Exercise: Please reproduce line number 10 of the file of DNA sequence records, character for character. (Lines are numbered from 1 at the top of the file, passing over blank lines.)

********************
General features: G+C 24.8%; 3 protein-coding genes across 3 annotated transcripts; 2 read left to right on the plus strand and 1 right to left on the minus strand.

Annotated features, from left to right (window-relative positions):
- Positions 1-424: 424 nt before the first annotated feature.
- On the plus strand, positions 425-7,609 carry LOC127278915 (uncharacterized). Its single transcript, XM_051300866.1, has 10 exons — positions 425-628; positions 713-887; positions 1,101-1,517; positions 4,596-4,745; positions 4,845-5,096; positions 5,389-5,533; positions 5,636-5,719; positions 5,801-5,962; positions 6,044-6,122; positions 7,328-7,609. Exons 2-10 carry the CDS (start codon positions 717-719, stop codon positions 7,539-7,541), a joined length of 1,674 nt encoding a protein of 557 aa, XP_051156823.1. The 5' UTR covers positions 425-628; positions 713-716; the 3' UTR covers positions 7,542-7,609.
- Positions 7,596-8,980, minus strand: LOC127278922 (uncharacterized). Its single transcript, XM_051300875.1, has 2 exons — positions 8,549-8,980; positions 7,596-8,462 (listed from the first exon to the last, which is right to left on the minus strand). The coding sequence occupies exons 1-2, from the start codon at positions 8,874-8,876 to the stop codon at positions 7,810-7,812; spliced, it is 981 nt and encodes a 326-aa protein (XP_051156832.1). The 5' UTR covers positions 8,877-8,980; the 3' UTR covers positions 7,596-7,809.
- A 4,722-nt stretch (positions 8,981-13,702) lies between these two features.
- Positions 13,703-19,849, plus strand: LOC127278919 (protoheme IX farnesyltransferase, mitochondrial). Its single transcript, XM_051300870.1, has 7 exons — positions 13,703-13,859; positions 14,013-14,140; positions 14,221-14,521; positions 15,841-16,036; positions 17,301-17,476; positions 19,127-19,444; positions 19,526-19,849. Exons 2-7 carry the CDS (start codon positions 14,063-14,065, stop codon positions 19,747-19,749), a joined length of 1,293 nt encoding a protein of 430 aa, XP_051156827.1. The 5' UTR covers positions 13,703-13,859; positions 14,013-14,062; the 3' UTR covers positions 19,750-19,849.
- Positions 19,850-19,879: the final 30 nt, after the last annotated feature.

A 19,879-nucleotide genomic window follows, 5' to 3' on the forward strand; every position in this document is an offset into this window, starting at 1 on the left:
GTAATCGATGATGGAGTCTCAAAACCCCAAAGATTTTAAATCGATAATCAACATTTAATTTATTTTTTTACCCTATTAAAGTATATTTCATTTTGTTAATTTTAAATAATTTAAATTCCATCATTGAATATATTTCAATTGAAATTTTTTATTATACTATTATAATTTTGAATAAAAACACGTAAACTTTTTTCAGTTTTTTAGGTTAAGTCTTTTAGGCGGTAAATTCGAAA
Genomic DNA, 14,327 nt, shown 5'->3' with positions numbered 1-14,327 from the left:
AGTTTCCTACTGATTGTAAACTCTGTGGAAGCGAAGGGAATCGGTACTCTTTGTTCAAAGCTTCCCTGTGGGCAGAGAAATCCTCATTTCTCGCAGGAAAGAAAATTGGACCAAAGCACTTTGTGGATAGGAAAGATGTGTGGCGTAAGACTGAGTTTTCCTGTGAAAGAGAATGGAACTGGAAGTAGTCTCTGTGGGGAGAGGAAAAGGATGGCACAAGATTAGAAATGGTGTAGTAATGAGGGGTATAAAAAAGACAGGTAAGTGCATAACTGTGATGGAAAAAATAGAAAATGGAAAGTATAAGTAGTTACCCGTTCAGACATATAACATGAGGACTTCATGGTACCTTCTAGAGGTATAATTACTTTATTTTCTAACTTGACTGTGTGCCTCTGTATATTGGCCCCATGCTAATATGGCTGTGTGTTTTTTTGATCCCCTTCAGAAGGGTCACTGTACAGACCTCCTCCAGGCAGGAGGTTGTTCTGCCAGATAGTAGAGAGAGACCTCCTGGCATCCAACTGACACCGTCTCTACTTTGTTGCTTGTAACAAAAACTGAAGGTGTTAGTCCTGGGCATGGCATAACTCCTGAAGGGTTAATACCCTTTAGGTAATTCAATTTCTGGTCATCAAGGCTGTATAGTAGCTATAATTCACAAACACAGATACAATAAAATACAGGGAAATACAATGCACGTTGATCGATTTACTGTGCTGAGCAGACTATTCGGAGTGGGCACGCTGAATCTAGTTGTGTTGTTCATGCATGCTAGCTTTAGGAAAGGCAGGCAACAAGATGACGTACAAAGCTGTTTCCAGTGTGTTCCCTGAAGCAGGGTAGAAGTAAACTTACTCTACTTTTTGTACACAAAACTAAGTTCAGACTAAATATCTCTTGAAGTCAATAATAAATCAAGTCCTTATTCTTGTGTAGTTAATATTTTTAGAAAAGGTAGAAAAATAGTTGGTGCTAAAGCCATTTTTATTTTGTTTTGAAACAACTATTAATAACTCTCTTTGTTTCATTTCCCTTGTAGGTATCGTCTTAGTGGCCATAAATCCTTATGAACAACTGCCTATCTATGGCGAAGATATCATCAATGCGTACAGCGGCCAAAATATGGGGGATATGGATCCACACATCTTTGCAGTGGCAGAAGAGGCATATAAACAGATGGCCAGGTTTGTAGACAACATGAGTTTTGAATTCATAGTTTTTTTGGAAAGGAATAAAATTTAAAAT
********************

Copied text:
GTAATCGATGATGGAGTCTCAAAACCCCAAAGATTTTAAATCGATAATCAACATTTAATTTATTTTTTTACCCTATTAAAGTATATTTCATTTTGTTAATTTTAAATAATTTAAATTCCATCATTGAATATATTTCAATTGAAATTTTTTATTATACTATTATAATTTTGAATAAAAACACGTAAACTTTTTTCAGTTTTTTAGGTTAAGTCTTTTAGGCGGTAAATTCGAAA